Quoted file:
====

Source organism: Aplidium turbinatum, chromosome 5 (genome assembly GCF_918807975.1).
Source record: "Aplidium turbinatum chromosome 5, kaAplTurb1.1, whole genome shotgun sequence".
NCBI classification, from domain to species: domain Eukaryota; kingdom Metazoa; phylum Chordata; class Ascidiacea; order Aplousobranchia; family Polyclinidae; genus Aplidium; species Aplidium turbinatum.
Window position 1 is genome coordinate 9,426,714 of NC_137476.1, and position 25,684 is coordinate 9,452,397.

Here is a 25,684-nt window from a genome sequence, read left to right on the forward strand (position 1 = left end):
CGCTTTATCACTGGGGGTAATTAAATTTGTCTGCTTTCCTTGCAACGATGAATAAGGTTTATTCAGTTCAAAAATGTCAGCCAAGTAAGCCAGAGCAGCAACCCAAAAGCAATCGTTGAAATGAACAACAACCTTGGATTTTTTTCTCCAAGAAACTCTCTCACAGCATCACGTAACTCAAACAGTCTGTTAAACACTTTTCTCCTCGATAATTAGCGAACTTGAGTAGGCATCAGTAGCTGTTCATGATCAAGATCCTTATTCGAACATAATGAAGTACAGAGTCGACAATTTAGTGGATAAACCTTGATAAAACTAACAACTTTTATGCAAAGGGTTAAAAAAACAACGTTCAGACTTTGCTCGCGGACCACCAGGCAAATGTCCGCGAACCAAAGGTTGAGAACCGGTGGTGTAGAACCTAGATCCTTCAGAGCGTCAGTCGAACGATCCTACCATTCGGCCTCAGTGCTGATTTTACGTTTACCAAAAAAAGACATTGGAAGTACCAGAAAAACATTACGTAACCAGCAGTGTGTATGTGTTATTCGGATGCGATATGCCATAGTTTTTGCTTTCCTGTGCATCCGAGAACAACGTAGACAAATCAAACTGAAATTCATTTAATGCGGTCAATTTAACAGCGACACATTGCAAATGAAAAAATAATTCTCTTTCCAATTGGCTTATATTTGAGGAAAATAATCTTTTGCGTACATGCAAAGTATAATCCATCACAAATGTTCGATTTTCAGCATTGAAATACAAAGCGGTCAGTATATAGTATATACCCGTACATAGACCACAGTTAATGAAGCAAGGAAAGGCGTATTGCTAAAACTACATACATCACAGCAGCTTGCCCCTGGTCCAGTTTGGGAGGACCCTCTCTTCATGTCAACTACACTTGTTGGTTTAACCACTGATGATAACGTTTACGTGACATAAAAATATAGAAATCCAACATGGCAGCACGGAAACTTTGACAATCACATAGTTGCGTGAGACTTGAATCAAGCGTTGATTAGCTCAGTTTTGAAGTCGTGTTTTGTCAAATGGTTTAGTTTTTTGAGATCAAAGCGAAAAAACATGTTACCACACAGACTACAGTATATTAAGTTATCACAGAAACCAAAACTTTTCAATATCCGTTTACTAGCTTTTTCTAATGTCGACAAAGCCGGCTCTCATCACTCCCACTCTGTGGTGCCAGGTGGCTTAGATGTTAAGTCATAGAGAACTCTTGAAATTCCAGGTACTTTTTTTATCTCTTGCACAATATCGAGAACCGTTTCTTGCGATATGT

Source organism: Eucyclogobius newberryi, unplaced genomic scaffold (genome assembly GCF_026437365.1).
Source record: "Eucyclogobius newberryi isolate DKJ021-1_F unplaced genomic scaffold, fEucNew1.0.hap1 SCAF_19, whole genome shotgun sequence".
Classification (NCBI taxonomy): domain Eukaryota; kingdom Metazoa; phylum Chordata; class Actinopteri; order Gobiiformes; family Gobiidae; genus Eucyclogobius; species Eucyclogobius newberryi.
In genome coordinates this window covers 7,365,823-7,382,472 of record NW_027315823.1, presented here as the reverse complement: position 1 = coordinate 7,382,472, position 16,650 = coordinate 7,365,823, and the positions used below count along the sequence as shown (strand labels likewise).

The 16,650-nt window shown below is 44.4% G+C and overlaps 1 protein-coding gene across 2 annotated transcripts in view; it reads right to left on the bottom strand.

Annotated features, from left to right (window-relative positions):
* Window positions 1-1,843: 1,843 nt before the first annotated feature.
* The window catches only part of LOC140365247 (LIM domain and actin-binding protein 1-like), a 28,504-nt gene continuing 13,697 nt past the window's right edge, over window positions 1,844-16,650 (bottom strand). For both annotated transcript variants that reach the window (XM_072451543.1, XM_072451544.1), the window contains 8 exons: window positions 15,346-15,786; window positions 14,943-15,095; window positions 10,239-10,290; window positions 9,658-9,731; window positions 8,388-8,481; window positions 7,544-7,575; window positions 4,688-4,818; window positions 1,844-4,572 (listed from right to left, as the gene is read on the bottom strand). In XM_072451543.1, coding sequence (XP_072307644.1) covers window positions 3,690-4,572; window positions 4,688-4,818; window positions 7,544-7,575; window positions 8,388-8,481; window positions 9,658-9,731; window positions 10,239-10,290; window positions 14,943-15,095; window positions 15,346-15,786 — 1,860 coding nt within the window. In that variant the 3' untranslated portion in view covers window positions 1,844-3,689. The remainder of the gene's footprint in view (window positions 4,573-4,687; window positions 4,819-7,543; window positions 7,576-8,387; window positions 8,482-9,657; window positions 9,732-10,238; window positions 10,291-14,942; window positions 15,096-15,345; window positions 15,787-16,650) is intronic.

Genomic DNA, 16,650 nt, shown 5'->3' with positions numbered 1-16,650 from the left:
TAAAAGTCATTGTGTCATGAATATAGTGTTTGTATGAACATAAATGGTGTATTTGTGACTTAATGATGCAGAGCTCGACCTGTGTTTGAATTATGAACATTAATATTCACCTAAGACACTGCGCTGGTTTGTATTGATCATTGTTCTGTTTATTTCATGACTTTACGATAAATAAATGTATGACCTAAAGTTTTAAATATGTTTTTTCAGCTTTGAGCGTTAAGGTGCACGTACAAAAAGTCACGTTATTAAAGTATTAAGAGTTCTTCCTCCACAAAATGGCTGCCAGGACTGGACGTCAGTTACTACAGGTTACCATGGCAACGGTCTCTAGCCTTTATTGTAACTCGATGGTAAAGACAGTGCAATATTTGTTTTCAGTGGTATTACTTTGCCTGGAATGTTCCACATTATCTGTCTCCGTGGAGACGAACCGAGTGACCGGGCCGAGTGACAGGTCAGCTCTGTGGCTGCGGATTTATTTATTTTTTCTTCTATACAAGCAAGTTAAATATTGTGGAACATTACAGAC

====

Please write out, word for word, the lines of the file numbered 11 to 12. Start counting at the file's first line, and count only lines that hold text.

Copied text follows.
The 16,650-nt window shown below is 44.4% G+C and overlaps 1 protein-coding gene across 2 annotated transcripts in view; it reads right to left on the bottom strand.

Annotated features, from left to right (window-relative positions):